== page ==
So far, it’s paid off, but the process called for not immediately putting a full workload of an MLB starter on the young man’s arm.
In 2022 Contreras was forced into early action at the MLB level. The Pirates had left themselves extremely short on pitchers on the 40-man, specifically guys who had options, so Roansy was placed in the Pirates bullpen where he’d make 3 appearances before being sent back to AAA.
Knowing they had a specific amount of innings they didn’t want to exceed altered almost every decision made surrounding Contreras in 2022. He’d wind up throwing 129.1 innings, 95 of which were in MLB.
Add in yet another strange offseason that altered the ramp up and training schedule for everyone who throws a baseball, and the Pirates did well to get that volume out of him, especially if the preseason chatter he’d be held to close to 100 check out.
The numbers for the rookie were really solid. An ERA of 3.79 in 21 games with 18 starts. 39 walks, 86 strike outs, a WHIP of 1.274, no matter how you look at it, Contreras had an effective rookie campaign.
Now entering 2023, Roansy is being counted on to be one of their best starting pitchers. The Pirates will still have a plan for his usage, and it’ll disappoint anyone who expects him to get a volume that all the top pitchers in the game carry. I’d put that number around 165-175, which would get a guy in the top 35-40 league wide. The important number for Roansy is his entire 2022 body of work which again was 129.1.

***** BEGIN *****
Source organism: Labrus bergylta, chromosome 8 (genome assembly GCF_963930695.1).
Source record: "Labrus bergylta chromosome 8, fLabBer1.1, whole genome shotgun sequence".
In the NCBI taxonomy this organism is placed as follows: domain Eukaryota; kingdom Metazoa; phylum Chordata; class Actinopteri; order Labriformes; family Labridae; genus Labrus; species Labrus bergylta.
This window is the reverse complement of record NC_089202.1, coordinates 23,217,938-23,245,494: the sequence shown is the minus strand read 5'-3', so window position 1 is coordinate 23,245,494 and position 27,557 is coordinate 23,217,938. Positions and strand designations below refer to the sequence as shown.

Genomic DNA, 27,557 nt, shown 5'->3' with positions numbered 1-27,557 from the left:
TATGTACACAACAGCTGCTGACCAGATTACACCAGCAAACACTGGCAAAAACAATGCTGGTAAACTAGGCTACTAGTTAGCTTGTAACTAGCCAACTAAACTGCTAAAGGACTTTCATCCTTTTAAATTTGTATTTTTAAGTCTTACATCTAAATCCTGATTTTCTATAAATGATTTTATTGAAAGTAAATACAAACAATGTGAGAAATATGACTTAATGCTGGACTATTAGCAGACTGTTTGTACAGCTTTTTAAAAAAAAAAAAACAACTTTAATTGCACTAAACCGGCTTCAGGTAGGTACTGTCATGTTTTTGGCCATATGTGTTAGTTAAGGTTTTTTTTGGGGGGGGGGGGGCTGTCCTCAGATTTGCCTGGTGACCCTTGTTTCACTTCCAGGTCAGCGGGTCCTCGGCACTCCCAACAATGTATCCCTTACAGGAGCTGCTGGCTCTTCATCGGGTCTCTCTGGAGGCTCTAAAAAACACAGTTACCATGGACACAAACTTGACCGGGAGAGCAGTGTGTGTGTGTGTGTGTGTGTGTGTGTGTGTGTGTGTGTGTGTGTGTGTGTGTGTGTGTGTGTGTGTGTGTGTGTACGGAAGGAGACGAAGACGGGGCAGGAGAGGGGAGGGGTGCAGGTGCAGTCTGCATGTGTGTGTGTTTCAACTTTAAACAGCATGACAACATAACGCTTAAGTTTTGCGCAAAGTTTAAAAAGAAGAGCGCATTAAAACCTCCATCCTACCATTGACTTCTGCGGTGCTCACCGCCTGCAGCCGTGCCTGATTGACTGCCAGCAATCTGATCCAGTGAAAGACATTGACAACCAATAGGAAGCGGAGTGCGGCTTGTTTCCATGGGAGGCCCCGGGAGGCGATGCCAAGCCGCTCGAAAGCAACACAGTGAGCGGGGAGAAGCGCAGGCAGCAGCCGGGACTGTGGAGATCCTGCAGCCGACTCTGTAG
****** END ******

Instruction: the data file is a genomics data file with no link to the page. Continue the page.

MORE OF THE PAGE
I’d expect the Pirates to up that target number to at least 150, maybe 160, but that’s going to continue to mean some shorter outings for Ro.
OK, so innings load should ramp up, that’s good. What else does he have to work on to take the next step?
First, his fastball, slider and curve are all plus pitches. Sharpening is easy to say, and almost always the go to suggestion for a young pitcher, so I’ll spare you that. Of course hitting your spots is important.
Lets talk through some percentile placements amongst his peers in MLB. For one thing, he has a really good Whiff% of 64 and a Chase Rate% of 82, that somehow have only created a K% of 38. Couple things here, one, I think part of this is evolution, it takes time for a young pitcher who could so badly fool most hitters in AA or AAA with a 3000RPM breaking pitch to swing outside the zone, to convince themselves that their stuff is so good they can afford to throw it at least closer to the zone. We saw some of this with Mitch Keller, although Roansy has not struggled nearly to the degree Mitch did.